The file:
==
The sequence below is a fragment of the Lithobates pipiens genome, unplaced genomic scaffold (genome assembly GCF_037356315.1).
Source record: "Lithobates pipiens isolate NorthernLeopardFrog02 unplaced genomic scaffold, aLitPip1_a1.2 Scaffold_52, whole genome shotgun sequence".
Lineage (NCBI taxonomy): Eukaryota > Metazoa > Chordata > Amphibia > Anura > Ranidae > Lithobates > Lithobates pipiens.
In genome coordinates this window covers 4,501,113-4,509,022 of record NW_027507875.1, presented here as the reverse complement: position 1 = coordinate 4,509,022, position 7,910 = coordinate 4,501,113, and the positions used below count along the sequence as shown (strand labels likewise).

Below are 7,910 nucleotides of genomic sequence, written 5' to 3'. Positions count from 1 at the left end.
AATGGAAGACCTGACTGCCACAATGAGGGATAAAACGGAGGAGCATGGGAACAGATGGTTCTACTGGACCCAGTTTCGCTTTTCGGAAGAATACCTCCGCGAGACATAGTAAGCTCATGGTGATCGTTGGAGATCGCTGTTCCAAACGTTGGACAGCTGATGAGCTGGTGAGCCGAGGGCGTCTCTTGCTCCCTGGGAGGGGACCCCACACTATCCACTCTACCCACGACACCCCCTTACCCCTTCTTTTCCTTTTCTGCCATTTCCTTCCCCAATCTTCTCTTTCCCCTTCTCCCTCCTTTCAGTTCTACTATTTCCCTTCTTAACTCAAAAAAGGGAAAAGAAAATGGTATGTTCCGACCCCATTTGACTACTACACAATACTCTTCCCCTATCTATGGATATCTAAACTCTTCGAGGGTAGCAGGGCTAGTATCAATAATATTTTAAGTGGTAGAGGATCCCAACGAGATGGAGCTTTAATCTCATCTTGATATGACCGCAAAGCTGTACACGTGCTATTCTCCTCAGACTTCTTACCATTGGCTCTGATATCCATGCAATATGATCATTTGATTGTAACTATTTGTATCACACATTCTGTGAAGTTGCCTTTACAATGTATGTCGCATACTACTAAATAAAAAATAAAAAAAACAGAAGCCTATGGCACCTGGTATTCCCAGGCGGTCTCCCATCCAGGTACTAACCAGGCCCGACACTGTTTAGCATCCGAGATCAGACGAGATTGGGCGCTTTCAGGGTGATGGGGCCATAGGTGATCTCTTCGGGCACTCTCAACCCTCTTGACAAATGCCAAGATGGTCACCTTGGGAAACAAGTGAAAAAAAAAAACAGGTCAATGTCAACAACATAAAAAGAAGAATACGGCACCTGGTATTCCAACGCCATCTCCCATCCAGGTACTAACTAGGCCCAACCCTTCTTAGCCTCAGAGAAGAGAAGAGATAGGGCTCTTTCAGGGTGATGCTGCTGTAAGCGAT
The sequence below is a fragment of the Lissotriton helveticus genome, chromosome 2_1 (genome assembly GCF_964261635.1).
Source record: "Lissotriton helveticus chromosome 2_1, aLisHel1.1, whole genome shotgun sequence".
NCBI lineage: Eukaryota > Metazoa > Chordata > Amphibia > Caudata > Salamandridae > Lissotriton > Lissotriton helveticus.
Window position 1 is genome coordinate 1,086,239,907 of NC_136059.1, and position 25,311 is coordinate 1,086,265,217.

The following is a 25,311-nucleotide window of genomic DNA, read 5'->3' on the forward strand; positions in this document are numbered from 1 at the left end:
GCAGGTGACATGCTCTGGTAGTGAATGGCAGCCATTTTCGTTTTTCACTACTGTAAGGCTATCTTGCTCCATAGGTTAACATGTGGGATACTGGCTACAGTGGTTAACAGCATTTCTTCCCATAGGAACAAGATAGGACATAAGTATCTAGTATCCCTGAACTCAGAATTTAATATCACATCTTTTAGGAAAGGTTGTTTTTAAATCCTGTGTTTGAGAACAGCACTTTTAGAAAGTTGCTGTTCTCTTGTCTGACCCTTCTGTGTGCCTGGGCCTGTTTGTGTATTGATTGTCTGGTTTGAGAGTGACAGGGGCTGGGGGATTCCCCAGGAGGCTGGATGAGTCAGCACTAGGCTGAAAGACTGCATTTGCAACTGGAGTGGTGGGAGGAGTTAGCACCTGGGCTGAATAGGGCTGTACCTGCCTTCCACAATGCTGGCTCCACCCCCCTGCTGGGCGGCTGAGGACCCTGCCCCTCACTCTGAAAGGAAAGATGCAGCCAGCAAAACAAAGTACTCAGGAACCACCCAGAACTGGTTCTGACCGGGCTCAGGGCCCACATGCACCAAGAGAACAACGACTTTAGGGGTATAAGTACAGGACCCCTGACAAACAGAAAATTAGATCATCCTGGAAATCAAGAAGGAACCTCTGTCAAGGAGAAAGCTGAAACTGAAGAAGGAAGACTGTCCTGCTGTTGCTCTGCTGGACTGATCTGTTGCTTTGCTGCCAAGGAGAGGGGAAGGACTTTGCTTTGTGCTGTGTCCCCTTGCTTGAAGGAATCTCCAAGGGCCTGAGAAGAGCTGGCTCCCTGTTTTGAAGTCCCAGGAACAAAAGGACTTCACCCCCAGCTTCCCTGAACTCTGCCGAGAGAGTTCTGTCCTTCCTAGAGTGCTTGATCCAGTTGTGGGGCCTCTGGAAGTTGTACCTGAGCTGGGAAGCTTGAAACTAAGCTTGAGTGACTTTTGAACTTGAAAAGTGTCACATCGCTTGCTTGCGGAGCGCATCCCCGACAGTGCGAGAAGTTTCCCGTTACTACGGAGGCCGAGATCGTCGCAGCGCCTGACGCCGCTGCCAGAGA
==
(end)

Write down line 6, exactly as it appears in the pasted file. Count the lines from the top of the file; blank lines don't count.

AATGGAAGACCTGACTGCCACAATGAGGGATAAAACGGAGGAGCATGGGAACAGATGGTTCTACTGGACCCAGTTTCGCTTTTCGGAAGAATACCTCCGCGAGACATAGTAAGCTCATGGTGATCGTTGGAGATCGCTGTTCCAAACGTTGGACAGCTGATGAGCTGGTGAGCCGAGGGCGTCTCTTGCTCCCTGGGAGGGGACCCCACACTATCCACTCTACCCACGACACCCCCTTACCCCTTCTTTTCCTTTTCTGCCATTTCCTTCCCCAATCTTCTCTTTCCCCTTCTCCCTCCTTTCAGTTCTACTATTTCCCTTCTTAACTCAAAAAAGGGAAAAGAAAATGGTATGTTCCGACCCCATTTGACTACTACACAATACTCTTCCCCTATCTATGGATATCTAAACTCTTCGAGGGTAGCAGGGCTAGTATCAATAATATTTTAAGTGGTAGAGGATCCCAACGAGATGGAGCTTTAATCTCATCTTGATATGACCGCAAAGCTGTACACGTGCTATTCTCCTCAGACTTCTTACCATTGGCTCTGATATCCATGCAATATGATCATTTGATTGTAACTATTTGTATCACACATTCTGTGAAGTTGCCTTTACAATGTATGTCGCATACTACTAAATAAAAAATAAAAAAAACAGAAGCCTATGGCACCTGGTATTCCCAGGCGGTCTCCCATCCAGGTACTAACCAGGCCCGACACTGTTTAGCATCCGAGATCAGACGAGATTGGGCGCTTTCAGGGTGATGGGGCCATAGGTGATCTCTTCGGGCACTCTCAACCCTCTTGACAAATGCCAAGATGGTCACCTTGGGAAACAAGTGAAAAAAAAAAACAGGTCAATGTCAACAACATAAAAAGAAGAATACGGCACCTGGTATTCCAACGCCATCTCCCATCCAGGTACTAACTAGGCCCAACCCTTCTTAGCCTCAGAGAAGAGAAGAGATAGGGCTCTTTCAGGGTGATGCTGCTGTAAGCGAT